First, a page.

Playing Social Media Hide & Seek

We all like to think that our expression on personal social media sites are actually personal, but by posting our lives in a public domain you make it free for the world to see–including the law.

According to Government Information Security Articles, it is entirely possible that the new acquaintance you just added as a friend is really a fed pulling incriminating information about you off your facebook page. The article, Feds consider going undercover on social networks confirms this notion.

By friending people under false pretenses these law officials have access to possibly incriminating information about possible suspects. It allows the feds to catch tax evaders, criminals, and even those who are a part of fake “convenient marriages”.

With this kind of privacy violation, no piece of information is safe. Phil Elmore, of World Net Daily explains that even if you’re not a criminal, you very well could still be being watched. This new government technique relies on the idea that if you’ve done nothing wrong now, you very well may do something wrong in the future.

Due to the outrage of many, The Electronic Frontier Foundation sued the Justice Department to change its policies under the Freedom of Information Act, which this kind of surveillance directly violates. Not to mention that this directly goes against some sites terms of service which require you to dutifully use your real name. For example, by creating a facebook page under a different name you are going against the conditions and rules of that very website.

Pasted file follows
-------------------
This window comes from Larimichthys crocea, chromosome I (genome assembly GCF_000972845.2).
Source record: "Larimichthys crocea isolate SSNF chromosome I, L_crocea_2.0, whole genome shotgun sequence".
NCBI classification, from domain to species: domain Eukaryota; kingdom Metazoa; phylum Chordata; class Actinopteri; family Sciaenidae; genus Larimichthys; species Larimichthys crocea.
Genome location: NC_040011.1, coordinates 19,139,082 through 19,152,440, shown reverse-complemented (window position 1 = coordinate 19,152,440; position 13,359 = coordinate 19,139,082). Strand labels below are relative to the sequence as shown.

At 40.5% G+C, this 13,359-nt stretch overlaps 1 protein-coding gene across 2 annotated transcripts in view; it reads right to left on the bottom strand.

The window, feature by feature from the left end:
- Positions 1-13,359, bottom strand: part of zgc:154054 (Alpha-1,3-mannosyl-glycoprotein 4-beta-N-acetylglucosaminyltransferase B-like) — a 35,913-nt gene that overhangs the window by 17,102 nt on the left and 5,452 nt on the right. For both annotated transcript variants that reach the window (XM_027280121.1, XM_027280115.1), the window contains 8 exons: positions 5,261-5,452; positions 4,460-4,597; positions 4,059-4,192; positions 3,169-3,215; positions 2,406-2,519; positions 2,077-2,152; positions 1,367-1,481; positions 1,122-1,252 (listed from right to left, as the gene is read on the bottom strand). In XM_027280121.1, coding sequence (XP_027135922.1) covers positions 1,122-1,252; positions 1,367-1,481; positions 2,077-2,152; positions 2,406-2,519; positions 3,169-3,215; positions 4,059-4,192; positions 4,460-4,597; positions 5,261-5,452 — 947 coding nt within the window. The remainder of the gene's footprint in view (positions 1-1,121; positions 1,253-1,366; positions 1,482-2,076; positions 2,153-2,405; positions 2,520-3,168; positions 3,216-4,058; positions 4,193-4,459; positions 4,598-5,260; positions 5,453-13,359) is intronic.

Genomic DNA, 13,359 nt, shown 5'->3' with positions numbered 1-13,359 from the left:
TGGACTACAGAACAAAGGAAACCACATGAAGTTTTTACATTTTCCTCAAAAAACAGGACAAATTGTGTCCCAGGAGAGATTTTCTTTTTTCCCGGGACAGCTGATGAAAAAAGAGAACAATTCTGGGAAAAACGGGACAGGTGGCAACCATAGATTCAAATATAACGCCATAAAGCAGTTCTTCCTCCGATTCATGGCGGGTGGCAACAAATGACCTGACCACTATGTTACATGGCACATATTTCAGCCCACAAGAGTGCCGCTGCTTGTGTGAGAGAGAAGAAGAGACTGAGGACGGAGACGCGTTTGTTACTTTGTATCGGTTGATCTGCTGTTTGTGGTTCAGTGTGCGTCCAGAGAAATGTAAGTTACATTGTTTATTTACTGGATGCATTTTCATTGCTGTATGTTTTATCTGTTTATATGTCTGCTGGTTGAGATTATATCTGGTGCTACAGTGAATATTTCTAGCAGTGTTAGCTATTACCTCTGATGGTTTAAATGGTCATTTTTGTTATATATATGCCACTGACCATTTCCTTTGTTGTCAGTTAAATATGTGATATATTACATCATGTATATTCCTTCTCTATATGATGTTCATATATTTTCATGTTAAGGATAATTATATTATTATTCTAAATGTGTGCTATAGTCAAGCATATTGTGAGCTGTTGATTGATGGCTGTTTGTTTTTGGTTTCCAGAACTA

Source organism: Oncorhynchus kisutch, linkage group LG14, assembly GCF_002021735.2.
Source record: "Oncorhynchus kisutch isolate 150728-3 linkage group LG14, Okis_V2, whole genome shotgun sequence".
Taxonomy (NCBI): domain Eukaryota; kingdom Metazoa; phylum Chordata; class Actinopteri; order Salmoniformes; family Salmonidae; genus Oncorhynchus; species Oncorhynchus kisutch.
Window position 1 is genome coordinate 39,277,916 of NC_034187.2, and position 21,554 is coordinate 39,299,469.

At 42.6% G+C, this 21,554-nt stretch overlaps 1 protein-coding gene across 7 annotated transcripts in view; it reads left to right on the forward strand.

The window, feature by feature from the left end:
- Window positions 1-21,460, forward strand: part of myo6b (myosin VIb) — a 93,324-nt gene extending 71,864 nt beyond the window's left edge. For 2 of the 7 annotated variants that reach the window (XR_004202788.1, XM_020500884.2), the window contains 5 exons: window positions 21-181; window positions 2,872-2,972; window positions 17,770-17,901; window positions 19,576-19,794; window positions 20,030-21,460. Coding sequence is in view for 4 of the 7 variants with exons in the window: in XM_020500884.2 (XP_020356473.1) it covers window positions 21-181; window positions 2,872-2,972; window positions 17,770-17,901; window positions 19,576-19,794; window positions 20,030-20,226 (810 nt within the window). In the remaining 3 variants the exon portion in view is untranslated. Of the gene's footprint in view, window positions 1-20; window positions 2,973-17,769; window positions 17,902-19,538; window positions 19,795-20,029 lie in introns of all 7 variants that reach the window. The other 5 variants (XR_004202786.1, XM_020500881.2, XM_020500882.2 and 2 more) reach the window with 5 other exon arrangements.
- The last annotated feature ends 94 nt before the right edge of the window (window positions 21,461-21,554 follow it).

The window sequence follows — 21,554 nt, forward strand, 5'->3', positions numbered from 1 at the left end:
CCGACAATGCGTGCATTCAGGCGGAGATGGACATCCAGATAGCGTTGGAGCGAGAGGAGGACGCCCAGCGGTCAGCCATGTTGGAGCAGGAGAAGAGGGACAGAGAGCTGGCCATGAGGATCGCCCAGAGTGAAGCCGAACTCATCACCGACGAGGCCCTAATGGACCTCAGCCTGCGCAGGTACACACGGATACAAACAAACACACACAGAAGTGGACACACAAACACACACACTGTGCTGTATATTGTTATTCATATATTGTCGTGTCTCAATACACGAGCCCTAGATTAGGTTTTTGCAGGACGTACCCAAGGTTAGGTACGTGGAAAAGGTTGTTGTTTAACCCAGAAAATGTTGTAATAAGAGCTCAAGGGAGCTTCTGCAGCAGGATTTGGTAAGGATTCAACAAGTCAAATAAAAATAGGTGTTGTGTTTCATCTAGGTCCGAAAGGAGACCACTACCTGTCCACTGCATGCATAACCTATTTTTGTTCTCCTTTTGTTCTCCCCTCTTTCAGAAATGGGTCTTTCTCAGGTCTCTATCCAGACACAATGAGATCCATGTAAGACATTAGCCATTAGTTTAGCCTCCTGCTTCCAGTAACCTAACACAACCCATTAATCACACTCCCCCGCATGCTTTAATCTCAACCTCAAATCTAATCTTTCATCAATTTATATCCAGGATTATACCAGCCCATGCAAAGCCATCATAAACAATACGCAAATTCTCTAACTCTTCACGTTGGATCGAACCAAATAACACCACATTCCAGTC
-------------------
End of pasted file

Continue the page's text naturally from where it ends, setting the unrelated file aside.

This seems like a pretty clear invasion of privacy, right?


Is this any different from internet stings to catch predators of children who watch and produce child pornography? Police experts lay waiting posing as underage kids in chatrooms everyday in order to catch those adults who solicit sex to minors. Is this kind of practice unethical or merely a means by which law enforcers do their jobs?


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